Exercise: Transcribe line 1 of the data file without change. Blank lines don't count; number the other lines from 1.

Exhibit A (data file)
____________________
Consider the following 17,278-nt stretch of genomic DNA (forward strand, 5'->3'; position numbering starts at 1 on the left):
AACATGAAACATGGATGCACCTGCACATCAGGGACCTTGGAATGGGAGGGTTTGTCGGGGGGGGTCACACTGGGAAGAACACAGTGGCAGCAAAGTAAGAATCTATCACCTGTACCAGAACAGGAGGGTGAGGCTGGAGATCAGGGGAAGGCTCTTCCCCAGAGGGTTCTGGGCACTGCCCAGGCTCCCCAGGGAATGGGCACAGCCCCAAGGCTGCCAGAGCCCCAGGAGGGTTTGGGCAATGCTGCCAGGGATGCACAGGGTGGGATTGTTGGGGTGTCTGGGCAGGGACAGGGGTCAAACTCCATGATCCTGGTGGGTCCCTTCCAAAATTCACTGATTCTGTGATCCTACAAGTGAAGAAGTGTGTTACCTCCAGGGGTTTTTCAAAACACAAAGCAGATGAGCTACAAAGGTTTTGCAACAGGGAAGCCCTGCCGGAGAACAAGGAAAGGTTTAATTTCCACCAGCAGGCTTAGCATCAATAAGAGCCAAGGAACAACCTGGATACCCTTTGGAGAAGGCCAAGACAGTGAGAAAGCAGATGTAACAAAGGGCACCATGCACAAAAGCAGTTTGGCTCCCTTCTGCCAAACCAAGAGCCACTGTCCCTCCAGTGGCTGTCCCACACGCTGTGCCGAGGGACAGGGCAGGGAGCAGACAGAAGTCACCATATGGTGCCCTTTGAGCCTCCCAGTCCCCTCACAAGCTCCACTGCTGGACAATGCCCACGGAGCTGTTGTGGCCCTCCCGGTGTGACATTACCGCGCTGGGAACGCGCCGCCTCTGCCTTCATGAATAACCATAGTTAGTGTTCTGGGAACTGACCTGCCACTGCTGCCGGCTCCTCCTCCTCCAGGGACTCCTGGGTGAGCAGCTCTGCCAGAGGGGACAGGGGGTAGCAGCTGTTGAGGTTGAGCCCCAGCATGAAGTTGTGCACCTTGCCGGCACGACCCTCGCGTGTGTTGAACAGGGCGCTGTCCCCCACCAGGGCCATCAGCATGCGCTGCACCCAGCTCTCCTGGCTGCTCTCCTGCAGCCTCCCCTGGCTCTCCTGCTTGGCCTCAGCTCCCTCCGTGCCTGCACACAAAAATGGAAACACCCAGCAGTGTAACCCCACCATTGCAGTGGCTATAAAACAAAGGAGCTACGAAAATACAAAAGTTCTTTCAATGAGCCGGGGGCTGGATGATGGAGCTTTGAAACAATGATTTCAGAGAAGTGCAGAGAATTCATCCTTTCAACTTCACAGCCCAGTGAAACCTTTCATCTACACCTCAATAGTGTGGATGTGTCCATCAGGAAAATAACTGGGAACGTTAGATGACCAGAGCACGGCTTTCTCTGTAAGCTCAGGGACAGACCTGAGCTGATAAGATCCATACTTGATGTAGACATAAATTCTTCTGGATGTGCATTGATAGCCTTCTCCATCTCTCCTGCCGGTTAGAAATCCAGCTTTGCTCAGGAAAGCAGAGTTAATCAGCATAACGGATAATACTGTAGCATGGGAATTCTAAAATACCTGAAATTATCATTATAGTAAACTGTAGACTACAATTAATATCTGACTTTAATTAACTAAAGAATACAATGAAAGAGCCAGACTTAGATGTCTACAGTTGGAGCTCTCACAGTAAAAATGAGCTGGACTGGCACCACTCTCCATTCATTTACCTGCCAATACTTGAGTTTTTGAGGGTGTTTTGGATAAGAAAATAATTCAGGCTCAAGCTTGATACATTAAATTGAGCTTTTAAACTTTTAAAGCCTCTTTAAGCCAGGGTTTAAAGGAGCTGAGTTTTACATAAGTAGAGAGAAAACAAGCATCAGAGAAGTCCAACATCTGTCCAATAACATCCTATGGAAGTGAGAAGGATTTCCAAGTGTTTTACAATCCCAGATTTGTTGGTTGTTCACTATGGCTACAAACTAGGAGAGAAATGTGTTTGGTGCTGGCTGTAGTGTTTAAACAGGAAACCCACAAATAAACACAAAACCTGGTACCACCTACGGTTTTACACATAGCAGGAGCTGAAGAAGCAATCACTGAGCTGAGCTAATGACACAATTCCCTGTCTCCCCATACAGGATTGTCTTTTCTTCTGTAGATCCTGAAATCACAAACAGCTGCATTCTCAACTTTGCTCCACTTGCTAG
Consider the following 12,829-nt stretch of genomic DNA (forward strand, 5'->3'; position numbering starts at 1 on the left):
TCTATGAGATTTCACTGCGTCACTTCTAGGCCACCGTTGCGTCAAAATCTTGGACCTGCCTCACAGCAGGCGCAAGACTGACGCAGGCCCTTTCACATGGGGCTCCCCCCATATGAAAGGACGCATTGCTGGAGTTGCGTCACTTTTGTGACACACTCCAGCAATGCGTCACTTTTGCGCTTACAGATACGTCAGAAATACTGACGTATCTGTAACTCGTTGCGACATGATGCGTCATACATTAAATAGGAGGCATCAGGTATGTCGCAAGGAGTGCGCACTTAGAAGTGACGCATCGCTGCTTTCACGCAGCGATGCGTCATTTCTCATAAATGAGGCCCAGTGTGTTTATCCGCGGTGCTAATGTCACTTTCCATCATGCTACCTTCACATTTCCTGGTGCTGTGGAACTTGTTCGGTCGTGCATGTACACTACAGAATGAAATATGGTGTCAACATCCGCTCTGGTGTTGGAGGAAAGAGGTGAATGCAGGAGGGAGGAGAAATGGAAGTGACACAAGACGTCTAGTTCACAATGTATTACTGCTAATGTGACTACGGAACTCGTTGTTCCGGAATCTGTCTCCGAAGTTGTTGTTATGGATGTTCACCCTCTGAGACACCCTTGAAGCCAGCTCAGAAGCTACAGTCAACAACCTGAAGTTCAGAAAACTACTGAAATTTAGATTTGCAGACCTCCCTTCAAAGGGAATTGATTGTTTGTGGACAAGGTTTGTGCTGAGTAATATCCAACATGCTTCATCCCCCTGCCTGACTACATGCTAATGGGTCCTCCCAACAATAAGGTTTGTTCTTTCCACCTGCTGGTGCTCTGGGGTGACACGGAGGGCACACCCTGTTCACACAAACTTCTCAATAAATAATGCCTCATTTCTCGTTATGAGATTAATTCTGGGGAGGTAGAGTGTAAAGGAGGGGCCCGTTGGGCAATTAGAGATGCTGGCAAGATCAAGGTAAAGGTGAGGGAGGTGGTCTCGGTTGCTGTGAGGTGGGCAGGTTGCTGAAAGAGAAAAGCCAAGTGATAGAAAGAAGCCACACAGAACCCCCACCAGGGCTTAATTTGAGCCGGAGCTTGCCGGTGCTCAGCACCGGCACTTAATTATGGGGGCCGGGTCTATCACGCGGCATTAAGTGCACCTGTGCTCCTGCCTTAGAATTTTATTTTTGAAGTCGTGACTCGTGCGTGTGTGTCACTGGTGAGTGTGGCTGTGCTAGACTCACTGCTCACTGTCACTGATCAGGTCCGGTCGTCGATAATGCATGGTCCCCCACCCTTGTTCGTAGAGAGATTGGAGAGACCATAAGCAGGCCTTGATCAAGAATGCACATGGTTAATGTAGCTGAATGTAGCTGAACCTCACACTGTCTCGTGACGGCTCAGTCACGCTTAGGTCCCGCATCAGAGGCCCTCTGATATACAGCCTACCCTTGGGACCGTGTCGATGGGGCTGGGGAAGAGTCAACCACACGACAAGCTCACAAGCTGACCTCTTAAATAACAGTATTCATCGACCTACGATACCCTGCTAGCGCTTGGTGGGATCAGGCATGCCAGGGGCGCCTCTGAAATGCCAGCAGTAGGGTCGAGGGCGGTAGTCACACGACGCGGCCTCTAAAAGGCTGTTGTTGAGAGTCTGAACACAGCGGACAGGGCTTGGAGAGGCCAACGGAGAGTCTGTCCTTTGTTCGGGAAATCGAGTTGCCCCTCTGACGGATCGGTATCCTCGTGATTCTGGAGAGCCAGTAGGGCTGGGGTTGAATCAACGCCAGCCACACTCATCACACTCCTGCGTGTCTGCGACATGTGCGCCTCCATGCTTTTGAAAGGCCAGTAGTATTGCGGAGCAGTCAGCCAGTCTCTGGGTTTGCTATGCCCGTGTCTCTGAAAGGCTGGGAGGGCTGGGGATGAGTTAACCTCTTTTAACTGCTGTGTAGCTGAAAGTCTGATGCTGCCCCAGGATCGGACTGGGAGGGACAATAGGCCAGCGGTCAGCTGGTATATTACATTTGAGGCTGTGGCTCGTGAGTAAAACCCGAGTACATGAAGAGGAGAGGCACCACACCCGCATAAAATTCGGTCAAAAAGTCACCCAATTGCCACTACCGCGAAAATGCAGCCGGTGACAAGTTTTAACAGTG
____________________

Consider the following 17,278-nt stretch of genomic DNA (forward strand, 5'->3'; position numbering starts at 1 on the left):